1911 Encyclopædia Britannica/Sylhet

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SYLHET, a town and district of British India, in the Surma valley division of Eastern Bengal and Assam. The town is on the right bank of the river Surma, on rising ground, embowered in groves. Pop. (1901), 13,893. There are manufactures of mats, carved ivory and shells, and furniture. There is an unaided college, founded in 1892, which is mainly supported by a native gentleman. There are two dispensaries and an English church. The great earthquake of the 12th of June 1897 destroyed every substantial building, but caused very little loss of life. Sylhet is the largest town in Assam, but is steadily decaying, being 30 m. from a railway and inaccessible to steamers during the dry season.

The District of Sylhet has an area of 5388 sq. m. It consists of the lower valley of the Surma or Barak river, and for the most part is a uniform level broken only by scattered clusters of sandy hillocks called Mas, and intersected by a network of rivers and drainage channels. It is a broad and densely- cultivated plain, except in the extreme north, where the enormous rainfall converts many square miles of land into one huge lake during the rains, and in the south, where eight low ranges of hills, spurs of the Tippera mountains, run out into the plain, the highest range being about 1500 ft. above sea-level. There is also a small detached group in the centre of the district called the Ita hills. The district is watered by the branches of the Surma (q.v.) which are navigable by large boats, and support a busy traffic. The climate is extremely damp and the rainfall is heavy, reaching an annual average of over 150 in.; the rainy season generally lasts from April to October.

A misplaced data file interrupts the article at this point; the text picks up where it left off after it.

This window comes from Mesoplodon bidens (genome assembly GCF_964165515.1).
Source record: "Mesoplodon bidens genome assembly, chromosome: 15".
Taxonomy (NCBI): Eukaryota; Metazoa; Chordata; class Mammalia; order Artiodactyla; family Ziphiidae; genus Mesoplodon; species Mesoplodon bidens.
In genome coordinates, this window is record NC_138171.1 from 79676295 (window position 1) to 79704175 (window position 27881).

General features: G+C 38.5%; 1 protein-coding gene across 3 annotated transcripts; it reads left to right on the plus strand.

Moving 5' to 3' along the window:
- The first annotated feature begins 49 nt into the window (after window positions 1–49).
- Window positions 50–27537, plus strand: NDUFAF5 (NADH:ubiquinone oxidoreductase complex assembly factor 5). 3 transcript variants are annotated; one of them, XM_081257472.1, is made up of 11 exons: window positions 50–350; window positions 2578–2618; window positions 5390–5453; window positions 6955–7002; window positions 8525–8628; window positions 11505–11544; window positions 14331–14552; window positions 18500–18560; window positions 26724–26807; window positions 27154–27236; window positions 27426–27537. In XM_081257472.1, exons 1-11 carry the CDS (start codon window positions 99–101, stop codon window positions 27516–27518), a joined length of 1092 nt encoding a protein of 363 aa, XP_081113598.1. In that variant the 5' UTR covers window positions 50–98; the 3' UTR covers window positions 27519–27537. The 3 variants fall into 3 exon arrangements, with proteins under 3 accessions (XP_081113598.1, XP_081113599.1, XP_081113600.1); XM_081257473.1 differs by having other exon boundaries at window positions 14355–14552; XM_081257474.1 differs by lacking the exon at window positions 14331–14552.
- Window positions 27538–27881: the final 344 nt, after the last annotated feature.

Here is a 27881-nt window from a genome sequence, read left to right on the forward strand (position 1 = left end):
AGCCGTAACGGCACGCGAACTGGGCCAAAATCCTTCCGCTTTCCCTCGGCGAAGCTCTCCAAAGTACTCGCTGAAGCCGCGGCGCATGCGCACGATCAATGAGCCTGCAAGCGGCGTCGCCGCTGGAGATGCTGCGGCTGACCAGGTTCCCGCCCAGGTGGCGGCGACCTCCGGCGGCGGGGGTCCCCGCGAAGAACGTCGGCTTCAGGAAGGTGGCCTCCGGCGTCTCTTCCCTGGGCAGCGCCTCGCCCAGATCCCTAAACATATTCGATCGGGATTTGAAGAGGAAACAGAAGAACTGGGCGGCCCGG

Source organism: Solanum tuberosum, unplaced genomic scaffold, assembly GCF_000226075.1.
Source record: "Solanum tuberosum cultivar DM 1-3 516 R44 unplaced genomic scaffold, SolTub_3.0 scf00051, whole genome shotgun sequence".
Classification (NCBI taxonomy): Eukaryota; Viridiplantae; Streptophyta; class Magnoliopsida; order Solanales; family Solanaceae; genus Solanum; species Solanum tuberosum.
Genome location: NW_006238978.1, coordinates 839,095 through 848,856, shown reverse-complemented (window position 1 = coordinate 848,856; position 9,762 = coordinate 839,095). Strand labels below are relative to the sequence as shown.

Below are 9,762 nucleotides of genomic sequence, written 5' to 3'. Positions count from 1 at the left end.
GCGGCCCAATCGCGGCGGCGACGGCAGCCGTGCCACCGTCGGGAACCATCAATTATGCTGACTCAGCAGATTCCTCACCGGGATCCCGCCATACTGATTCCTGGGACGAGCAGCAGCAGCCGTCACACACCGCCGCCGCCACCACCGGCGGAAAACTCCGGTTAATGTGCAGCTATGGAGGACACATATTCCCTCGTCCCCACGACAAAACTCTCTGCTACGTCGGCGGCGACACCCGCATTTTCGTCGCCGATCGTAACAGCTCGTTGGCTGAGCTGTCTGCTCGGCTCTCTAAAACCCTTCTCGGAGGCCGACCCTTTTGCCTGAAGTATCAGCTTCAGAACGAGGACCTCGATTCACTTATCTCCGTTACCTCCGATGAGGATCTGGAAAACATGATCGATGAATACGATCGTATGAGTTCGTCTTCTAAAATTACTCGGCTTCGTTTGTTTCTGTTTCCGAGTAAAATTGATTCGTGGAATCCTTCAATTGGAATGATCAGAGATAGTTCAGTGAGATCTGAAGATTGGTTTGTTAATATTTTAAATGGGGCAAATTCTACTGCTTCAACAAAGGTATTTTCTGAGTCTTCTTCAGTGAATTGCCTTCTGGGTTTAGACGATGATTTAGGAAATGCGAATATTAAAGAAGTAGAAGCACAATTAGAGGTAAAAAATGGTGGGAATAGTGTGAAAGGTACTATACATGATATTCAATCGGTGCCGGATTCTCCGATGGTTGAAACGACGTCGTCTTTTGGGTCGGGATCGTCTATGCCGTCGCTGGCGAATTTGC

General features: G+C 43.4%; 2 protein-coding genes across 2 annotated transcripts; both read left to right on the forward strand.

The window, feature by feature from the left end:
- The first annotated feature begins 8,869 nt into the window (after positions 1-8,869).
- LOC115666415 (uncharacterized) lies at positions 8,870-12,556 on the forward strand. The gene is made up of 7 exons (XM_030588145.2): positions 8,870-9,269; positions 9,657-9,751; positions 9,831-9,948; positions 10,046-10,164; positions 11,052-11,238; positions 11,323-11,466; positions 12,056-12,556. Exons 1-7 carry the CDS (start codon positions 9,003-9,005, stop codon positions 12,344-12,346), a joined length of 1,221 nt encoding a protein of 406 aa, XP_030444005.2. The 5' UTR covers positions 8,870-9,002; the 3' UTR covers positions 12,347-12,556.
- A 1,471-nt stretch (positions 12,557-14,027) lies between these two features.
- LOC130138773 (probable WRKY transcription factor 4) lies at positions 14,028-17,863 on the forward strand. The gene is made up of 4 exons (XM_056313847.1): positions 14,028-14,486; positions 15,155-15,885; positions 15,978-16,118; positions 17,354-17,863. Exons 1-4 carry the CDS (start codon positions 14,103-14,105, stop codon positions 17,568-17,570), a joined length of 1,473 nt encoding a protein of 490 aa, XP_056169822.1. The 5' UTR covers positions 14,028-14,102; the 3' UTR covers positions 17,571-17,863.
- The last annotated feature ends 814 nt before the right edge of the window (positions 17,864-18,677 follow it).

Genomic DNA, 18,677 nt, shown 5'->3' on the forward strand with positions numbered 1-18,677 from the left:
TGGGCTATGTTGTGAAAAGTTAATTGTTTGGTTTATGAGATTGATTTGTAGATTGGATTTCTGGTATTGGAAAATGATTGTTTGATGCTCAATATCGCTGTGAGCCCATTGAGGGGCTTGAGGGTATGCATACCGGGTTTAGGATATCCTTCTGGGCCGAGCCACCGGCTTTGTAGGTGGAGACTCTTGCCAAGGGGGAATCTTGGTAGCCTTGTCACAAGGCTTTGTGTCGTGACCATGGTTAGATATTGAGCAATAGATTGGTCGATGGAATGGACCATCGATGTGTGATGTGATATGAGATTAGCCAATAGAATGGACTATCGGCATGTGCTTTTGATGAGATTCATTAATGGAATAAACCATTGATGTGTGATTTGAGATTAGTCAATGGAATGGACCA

In 1901 the population was 2,241,848, showing an increase of 4% in the decade. More than half are Mahommedans. Tea cultivation is a flourishing industry in the southern hills. The Assam-Bengal railway crosses the district, but trade is still largely river-borne. Great damage was done by the earthquake of June 1897, which was followed by an outbreak of malarial fever.

Sylhet passed into the hands of the British in 1765, with the rest of Bengal, of which it formed an integral part until 1874, being included in the Dacca division. In that year it was annexed, together with the adjoining district of Cachar, to the chief-commissionership of Assam which was amalgamated with eastern Bengal in 1905.

See Sylhet District Gazetteer (Calcutta, 1905).